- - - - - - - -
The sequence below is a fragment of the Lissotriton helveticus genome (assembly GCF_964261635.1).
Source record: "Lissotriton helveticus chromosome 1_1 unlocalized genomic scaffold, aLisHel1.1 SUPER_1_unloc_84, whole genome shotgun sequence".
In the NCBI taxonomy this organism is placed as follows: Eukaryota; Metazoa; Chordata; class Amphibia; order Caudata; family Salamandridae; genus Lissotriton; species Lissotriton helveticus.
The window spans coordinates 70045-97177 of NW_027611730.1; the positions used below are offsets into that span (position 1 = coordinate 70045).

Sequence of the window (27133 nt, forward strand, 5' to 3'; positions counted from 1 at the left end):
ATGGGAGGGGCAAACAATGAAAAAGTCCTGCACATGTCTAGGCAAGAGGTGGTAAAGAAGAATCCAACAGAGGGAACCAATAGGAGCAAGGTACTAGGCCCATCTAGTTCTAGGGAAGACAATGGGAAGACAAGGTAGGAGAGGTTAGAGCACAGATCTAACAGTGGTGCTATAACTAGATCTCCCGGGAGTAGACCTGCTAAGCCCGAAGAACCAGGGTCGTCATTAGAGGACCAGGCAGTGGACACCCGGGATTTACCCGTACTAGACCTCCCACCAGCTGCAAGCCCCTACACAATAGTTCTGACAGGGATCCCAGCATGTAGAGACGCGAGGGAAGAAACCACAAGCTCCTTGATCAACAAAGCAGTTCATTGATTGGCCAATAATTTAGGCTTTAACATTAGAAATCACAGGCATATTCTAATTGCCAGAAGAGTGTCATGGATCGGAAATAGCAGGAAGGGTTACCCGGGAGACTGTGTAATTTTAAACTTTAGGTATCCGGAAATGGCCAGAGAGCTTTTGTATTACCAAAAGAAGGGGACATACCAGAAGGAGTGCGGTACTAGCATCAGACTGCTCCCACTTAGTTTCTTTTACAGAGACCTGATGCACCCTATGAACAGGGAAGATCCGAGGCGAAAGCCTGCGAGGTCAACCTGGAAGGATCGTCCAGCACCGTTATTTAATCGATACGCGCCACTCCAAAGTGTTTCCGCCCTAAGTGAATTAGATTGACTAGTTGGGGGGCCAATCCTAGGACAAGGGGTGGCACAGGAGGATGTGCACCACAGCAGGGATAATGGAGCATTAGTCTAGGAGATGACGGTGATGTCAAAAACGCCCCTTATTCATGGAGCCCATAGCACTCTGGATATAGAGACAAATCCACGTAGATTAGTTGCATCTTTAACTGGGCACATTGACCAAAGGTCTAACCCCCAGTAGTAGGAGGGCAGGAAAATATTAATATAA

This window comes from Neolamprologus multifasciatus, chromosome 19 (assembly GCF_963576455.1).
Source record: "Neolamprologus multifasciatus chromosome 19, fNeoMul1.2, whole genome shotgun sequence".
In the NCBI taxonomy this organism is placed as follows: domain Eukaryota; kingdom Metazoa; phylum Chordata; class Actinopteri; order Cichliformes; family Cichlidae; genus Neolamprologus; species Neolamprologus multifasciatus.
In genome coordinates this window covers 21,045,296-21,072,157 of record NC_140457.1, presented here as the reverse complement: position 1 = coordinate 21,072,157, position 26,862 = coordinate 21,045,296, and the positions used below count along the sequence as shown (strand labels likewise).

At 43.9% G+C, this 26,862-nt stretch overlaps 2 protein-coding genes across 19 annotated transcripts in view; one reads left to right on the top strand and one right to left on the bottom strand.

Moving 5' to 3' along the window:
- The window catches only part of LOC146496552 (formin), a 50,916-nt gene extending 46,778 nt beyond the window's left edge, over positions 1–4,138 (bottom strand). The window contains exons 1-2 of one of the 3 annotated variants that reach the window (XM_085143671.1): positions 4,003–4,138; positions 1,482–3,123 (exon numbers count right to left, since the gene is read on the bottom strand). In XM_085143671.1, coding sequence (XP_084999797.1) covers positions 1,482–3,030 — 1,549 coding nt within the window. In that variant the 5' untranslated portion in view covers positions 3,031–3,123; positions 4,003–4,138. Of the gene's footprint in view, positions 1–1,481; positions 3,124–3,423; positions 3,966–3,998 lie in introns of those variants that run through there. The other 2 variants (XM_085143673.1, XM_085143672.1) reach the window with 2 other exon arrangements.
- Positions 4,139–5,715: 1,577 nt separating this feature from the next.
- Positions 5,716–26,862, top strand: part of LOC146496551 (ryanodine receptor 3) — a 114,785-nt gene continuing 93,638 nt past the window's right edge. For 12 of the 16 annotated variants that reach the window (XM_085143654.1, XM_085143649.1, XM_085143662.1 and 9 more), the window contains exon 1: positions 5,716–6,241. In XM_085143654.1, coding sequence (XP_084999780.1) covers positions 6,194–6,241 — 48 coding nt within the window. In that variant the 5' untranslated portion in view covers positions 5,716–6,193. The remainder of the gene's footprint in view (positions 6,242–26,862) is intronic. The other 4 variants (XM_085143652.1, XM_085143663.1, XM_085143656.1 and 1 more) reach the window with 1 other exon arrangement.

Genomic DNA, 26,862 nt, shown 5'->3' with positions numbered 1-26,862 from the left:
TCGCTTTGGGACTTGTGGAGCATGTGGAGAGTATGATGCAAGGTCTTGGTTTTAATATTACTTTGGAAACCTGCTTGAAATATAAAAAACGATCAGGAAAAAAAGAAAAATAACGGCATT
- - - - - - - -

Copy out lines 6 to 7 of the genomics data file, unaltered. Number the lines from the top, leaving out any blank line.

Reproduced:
ATGGGAGGGGCAAACAATGAAAAAGTCCTGCACATGTCTAGGCAAGAGGTGGTAAAGAAGAATCCAACAGAGGGAACCAATAGGAGCAAGGTACTAGGCCCATCTAGTTCTAGGGAAGACAATGGGAAGACAAGGTAGGAGAGGTTAGAGCACAGATCTAACAGTGGTGCTATAACTAGATCTCCCGGGAGTAGACCTGCTAAGCCCGAAGAACCAGGGTCGTCATTAGAGGACCAGGCAGTGGACACCCGGGATTTACCCGTACTAGACCTCCCACCAGCTGCAAGCCCCTACACAATAGTTCTGACAGGGATCCCAGCATGTAGAGACGCGAGGGAAGAAACCACAAGCTCCTTGATCAACAAAGCAGTTCATTGATTGGCCAATAATTTAGGCTTTAACATTAGAAATCACAGGCATATTCTAATTGCCAGAAGAGTGTCATGGATCGGAAATAGCAGGAAGGGTTACCCGGGAGACTGTGTAATTTTAAACTTTAGGTATCCGGAAATGGCCAGAGAGCTTTTGTATTACCAAAAGAAGGGGACATACCAGAAGGAGTGCGGTACTAGCATCAGACTGCTCCCACTTAGTTTCTTTTACAGAGACCTGATGCACCCTATGAACAGGGAAGATCCGAGGCGAAAGCCTGCGAGGTCAACCTGGAAGGATCGTCCAGCACCGTTATTTAATCGATACGCGCCACTCCAAAGTGTTTCCGCCCTAAGTGAATTAGATTGACTAGTTGGGGGGCCAATCCTAGGACAAGGGGTGGCACAGGAGGATGTGCACCACAGCAGGGATAATGGAGCATTAGTCTAGGAGATGACGGTGATGTCAAAAACGCCCCTTATTCATGGAGCCCATAGCACTCTGGATATAGAGACAAATCCACGTAGATTAGTTGCATCTTTAACTGGGCACATTGACCAAAGGTCTAACCCCCAGTAGTAGGAGGGCAGGAAAATATTAATATAA

This window comes from Neolamprologus multifasciatus, chromosome 19 (assembly GCF_963576455.1).